For Nicole, taking the abortion pill was like getting through “an extremely painful poop.” It hurt, a lot, and then it was done. She was bartending at the time, light years away from thinking about motherhood, and decided on medication abortion. At $585, it was cheaper than a surgical abortion. Plus, Nicole wanted do it in the privacy of her own home. Two pills, four days, and several pairs of bloody underwear later (“It was basically like an extra heavy period for a week,” she says), she went back to work at the bar.
Medication abortion or the “abortion pill” is a legal way to end a pregnancy—one that women like Nicole increasingly prefer over surgical abortion for a variety of reasons. In 2017, medication abortions accounted for more than one-third of all abortions in the United States, according to the Guttmacher Institute.
Over the last year and a half, in-person restrictions have resulted in a growing number of people turning to the abortion pill. Back in April, a landmark decision from the FDA ruled that during the pandemic, anyone seeking the abortion pill was no longer required to visit a doctor’s office or a clinic. That meant that women could have an abortion without ever having to leave home.
Since Texas lawmakers instituted a controversial ban on abortions after six weeks of pregnancy earlier this month, access to medication abortion has become a major focus. With reproductive rights under attack in this country, the idea of an abortion pill taken on your own terms and in the safety of your own home is increasingly appealing. Since 2011, medication abortions have risen in popularity by nearly 25 percent. The process, however, is shrouded in mystery and misinformation. Here’s everything you need to know.
What is the abortion pill?
Also called a “medication abortion,” the abortion pill is a way to stop the progress of a pregnancy and then help the body expel it. The FDA first approved medication abortion in 2000, and the pills have grown in use over the years. The process involves taking two separate pills in the first 10 weeks of pregnancy. The first is mifepristone, which blocks progesterone and prevents the pregnancy from proceeding. The second is misoprostol, which ends the pregnancy. Planned Parenthood describes it “like having a really heavy, cramp-y period, and the process is very similar to an early miscarriage.” You should take misoprostol 24 to 48 hours after taking mifepristone, and Planned Parenthood suggests calling a nurse or doctor if you don’t experience bleeding after a day.
It is not the “morning after” pill.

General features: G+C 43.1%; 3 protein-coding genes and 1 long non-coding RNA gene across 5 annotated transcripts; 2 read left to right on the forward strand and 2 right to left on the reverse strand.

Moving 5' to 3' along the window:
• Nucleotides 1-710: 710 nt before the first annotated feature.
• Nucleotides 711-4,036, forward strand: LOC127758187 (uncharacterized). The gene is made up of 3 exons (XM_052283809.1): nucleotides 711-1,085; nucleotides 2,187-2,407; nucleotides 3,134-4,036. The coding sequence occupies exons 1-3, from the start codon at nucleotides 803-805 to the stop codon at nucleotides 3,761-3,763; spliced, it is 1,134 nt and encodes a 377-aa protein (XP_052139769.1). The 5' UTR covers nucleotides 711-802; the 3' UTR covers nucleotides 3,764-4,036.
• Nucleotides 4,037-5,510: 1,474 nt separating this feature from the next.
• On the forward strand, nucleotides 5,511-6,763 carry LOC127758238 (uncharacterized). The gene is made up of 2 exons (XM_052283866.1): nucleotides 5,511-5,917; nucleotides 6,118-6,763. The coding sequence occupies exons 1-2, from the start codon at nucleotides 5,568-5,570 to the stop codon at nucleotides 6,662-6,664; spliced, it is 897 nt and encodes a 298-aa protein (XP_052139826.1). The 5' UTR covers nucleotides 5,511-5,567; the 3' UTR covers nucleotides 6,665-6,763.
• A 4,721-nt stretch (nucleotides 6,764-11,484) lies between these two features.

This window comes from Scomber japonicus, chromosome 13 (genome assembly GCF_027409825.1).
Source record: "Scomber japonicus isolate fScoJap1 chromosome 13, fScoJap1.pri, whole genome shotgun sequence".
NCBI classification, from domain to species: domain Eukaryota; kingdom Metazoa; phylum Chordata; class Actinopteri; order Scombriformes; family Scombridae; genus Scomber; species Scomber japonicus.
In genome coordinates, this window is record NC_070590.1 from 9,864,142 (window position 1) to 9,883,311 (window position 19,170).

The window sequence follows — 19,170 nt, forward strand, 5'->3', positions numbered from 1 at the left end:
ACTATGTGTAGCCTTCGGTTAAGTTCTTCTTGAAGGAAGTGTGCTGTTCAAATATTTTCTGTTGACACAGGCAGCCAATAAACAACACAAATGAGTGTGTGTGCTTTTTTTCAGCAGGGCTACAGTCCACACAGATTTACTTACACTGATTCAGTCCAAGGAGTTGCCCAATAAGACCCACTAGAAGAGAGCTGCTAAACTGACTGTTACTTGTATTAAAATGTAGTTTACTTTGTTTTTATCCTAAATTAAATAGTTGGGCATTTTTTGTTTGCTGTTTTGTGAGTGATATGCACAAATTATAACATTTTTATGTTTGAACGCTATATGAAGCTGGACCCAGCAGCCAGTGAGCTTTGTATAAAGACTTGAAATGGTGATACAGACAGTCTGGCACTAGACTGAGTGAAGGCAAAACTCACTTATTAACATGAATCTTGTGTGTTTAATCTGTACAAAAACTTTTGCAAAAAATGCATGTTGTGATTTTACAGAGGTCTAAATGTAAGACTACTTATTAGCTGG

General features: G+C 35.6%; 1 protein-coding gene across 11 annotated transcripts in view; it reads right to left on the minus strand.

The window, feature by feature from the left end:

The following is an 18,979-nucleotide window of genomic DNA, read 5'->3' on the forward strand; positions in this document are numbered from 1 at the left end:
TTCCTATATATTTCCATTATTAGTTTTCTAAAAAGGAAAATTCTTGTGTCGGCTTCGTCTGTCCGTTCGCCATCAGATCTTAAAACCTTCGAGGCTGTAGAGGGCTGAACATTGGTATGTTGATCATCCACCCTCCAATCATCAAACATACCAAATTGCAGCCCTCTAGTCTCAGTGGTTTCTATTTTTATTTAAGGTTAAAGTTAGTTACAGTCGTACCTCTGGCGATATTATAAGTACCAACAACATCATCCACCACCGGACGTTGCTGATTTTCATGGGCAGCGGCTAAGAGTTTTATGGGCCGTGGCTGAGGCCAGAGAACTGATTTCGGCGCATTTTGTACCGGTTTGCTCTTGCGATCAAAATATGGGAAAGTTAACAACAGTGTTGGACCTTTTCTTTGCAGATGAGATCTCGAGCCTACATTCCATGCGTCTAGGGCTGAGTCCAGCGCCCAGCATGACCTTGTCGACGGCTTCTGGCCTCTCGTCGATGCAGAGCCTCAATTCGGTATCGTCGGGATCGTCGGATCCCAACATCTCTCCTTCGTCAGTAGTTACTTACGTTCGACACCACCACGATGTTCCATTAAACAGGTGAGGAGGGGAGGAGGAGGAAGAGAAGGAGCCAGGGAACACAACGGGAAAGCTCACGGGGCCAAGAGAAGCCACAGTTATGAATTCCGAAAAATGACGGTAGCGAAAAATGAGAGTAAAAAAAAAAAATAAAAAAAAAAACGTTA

They are two very different things. The so-called “morning after” pill, branded as Plan B, helps prevent pregnancy and the abortion pill helps ends pregnancy.
Is it safe?
As with any medical procedure or medication, there is some risk associated with medication abortion. Those can include blood clots, excessive bleeding, and infection. Overall, medication abortion is safe and effective.
How effective is the abortion pill?
Very, and Planned Parenthood has the stats to back that up:
For people who are 8 weeks pregnant or less, it works about 94-98 out of 100 times.
For people who are 8-9 weeks pregnant, it works about 94-96 out of 100 times.
For people who are 9-10 weeks pregnant, it works about 91-93 out of 100 times.
Where can you get it?
Before the pandemic, the most common way to get the abortion pill was at a health center or through a clinician providing abortion care. Now that the FDA is allowing women to receive telehealth abortions (at least for the duration of the coronavirus pandemic), you can receive the abortion pill by mail.
Is it safe to buy the abortion pill online?
In short, yes. Acting FDA Commissioner Dr. Janet Woodcock wrote in a letter to the American College of Obstetricians and Gynecologists and the Society for Maternal-Fetal Medicine that overall findings from studies conducted during the pandemic “do not appear to show increases in serious safety concerns (such as hemorrhage, ectopic pregnancy, or surgical interventions) occurring with medical abortion as a result of modifying the in-person dispensing requirement during the COVID-19 pandemic.”
Can you get in trouble for buying it online?
Even with the FDA’s decision in April, 19 states already have laws that effectively prohibit medication abortion. That means that taking the pills in states where it is outlawed could potentially be legally risky. Planned Parenthood has more information on where you can get the abortion pill here. The National Abortion Federation also has a list of clinics searchable by state.
If you’ve been prescribed the abortion pill by a doctor (either in person or via telemedicine), you’re in the clear. However, according to Plan C, an organization established to provide women more information about medication abortion, if you purchase the pill on your own (without a prescription or without the supervision of a healthcare professional) the legal risk is unclear. Check out their guide “Can I get in trouble?” here.
What does the future look like for the abortion pill?
Telemedicine abortion has gained new momentum during the COVID-19 pandemic, with health care advocates “expanding its geographical reach and streamlining protocols, so as to minimize in-person clinic visits.”
It is unclear how the FDA will handle abortion pills delivered by mail in the future, but some experts believe the pandemic could bring about a major change in the world of telehealth. “If we learn through research that there are simplified ways to provide services that are still equally effective and acceptable to the patient, then that’s how the medical process changes,” Melissa Grant, chief operations officer of Carafem, a network of reproductive health clinics that offers telemedicine abortions, told ELLE.com.
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